The Old Man And The Fox
My friend told me this story:
“Ten years ago, I visited an old man who lived deep in the mountain. He was in his mid-seventies. He had lived on this mountain for nearly thirty years with his wife, who died one year before my visit. He lived alone in his little cottage; his daily work was taking care of the vegetables and fruit trees he had planted, and watching his livestock.
It was a lovely place to live. Every day the air on the mountain was so fresh; his cottage was surrounded with a lot of flowers. There were endless wild fruits and nuts for him to pick, otherwise they would fall on the ground when they were ripe, and rot slowly. Of course, mushrooms were everywhere, especially after rains.
He used to hunt a lot to get some meat, such as pheasants, rabbits, and deer. But in recent years he was getting old and weak, so he didn’t do that anymore. He told me that his livestock supplied him with enough meat and protein, and each Autumn he killed quite a few of them to brine and hung them to dry as a whole Winter’s meat source.
It might be just because of his age, he lived quietly and contently. He didn’t feel lonely at all—He had his own fun. Most of his fun was from a fox. This fox had lived on this mountain as long as he had, if not longer. Even though the old man had enough food to eat, this fox was always hungry. It seemed that this fox didn’t really work hard to get its own food, it became smarter to beg for food from the villagers: At the beginning the fox just stood by the side of the door or the fence, however it always got nothing, and people just chased it away; later it started to transform itself into a human being—Sometimes an old woman, sometimes a disabled man. People occasionally gave it some food; then the fox figured out that if it transformed into a gentleman, or a decent lady, people most likely would invite it into their houses and serve something much better. So even though sometimes its little trick was caught, in general this fox lived an easy life.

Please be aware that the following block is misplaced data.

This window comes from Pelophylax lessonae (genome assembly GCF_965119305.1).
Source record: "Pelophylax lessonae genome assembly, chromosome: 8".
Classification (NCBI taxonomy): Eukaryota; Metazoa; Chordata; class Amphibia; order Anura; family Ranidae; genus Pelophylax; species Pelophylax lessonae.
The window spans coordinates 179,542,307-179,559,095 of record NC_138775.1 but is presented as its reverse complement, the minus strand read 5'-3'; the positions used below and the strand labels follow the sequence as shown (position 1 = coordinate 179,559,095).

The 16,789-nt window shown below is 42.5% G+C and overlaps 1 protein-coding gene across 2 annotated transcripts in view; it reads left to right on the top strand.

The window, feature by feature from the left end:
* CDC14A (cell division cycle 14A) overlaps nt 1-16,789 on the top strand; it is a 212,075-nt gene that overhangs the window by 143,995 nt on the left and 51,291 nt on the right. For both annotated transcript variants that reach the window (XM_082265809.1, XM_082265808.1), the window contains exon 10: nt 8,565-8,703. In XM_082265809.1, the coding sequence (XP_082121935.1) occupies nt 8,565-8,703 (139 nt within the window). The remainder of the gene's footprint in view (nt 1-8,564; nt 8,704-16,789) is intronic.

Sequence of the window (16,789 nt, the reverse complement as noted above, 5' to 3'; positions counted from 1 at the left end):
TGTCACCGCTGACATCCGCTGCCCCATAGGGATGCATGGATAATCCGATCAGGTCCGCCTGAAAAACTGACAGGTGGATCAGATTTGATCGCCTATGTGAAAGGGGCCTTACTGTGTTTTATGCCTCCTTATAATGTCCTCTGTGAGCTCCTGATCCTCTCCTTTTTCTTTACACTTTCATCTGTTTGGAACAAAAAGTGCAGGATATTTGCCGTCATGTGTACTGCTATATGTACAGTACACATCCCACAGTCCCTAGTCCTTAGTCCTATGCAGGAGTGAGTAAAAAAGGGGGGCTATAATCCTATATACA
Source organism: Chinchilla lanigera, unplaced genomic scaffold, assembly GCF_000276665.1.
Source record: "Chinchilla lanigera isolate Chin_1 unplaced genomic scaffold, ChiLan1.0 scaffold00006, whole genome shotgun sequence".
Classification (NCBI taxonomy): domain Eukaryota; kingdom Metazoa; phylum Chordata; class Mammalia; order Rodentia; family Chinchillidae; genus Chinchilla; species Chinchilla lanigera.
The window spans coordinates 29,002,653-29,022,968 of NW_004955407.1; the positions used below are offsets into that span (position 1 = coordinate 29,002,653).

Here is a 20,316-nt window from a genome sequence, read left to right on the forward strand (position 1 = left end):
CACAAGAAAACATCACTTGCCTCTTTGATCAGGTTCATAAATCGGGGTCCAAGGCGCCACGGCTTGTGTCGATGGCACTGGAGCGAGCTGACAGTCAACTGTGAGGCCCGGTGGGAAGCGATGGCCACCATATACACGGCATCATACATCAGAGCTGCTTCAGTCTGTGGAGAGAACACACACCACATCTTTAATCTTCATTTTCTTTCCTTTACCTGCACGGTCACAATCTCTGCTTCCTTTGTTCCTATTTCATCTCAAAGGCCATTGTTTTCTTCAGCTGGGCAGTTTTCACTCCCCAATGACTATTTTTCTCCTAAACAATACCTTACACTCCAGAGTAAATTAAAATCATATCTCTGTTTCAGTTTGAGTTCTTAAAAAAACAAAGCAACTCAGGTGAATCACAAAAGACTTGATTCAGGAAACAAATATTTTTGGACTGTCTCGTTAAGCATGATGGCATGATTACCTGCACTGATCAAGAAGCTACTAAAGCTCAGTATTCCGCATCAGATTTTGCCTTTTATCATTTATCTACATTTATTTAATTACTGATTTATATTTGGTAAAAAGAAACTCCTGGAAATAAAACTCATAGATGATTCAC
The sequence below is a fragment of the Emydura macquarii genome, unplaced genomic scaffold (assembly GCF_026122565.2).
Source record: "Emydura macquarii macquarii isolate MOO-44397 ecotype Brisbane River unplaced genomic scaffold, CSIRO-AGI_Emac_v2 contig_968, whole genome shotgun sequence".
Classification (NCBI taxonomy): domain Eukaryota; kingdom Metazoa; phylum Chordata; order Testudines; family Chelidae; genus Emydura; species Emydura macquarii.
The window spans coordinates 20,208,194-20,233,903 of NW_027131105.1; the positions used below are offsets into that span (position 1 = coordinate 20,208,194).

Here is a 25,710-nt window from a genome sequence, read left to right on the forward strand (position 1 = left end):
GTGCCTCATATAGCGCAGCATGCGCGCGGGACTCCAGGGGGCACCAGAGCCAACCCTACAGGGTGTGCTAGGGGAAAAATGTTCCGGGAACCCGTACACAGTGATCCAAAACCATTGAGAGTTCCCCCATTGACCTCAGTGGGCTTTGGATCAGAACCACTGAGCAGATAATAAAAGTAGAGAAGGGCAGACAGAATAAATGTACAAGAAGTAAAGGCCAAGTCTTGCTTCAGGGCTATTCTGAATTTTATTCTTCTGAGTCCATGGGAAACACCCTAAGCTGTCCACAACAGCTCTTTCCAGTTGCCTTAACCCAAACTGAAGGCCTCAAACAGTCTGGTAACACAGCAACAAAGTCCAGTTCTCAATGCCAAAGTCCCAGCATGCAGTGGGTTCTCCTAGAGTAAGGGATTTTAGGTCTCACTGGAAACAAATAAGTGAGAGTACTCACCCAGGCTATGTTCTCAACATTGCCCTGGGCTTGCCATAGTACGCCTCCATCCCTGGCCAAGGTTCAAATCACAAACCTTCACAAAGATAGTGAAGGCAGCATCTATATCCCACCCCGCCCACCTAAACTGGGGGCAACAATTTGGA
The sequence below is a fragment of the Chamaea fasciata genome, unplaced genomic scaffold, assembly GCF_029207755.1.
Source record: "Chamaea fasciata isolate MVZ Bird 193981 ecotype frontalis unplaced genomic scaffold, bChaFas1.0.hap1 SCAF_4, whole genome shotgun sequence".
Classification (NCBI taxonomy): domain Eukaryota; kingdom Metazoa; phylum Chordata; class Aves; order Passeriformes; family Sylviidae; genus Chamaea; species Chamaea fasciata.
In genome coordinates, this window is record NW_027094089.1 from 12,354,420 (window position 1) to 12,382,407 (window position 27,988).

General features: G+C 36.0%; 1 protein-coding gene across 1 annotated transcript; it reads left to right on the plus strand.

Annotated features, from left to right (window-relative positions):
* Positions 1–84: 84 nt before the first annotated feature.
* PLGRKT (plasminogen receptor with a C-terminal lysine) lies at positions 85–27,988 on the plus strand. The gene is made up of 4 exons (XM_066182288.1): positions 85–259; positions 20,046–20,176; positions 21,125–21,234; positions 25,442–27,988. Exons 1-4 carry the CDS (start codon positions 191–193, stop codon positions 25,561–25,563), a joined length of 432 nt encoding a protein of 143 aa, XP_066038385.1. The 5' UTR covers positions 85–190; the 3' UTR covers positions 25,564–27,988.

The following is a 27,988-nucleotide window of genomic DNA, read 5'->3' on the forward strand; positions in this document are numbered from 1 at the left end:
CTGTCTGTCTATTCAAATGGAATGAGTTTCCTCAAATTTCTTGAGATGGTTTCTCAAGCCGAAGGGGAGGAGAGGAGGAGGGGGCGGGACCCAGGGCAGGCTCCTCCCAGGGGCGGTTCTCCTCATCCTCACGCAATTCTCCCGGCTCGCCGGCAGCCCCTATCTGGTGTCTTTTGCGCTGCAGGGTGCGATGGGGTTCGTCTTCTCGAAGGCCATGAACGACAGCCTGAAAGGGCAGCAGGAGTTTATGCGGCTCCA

The most interesting part was, since the old man’s wife died, quite often this fox transformed into his wife and entered his house directly looking for food. ‘It must have learned that we always want to see someone important to us, and even if we know we are tricked, we don’t refuse. What a smart fox!’ The old man commented.”
“‘But how can people distinguish that this gentleman or lady is transformed from the fox?’ my friend asked curiously. The old man smiled: ‘An animal forever is an animal, no matter how decent it tries to look. It comes for food. So once you serve it some food, it at once forgets whom it is supposed to be, and starts to act like an animal—Instead of using utensils, it only eats and drinks with its front paws. That’s why I always know. But I will never tell the fox.’”
“So how is this old man now? And is the fox still there?” I asked my friend.
“Three years ago,” My friend continued, “I happened to pass somewhere near that mountain, thus I decided to revisit that old man. The house looked much more ragged than I remembered. His precious vegetable yard was barren, and there were no livestock running around. The old man didn’t change that much compared to how he looked ten years ago, but he couldn’t remember my name. He repeated that his age was mid-seventies and his wife died one year ago. There were a lot of things he couldn’t answer or remember, so I thought he must have lost his memory. But strangely he kept begging me to buy him food—‘There is a new store at the foot of the mountain, their ham and roasted chicken are very good. Can you buy me some? I am too old to go there; I am a widower.’ I felt sorry for him and bought as much as I could. When I carried the food to the table, he immediately jumped from the armchair, used his teeth to tear apart the wrapped paper, then he ate greedily with his two hands—Or perhaps his front two paws?”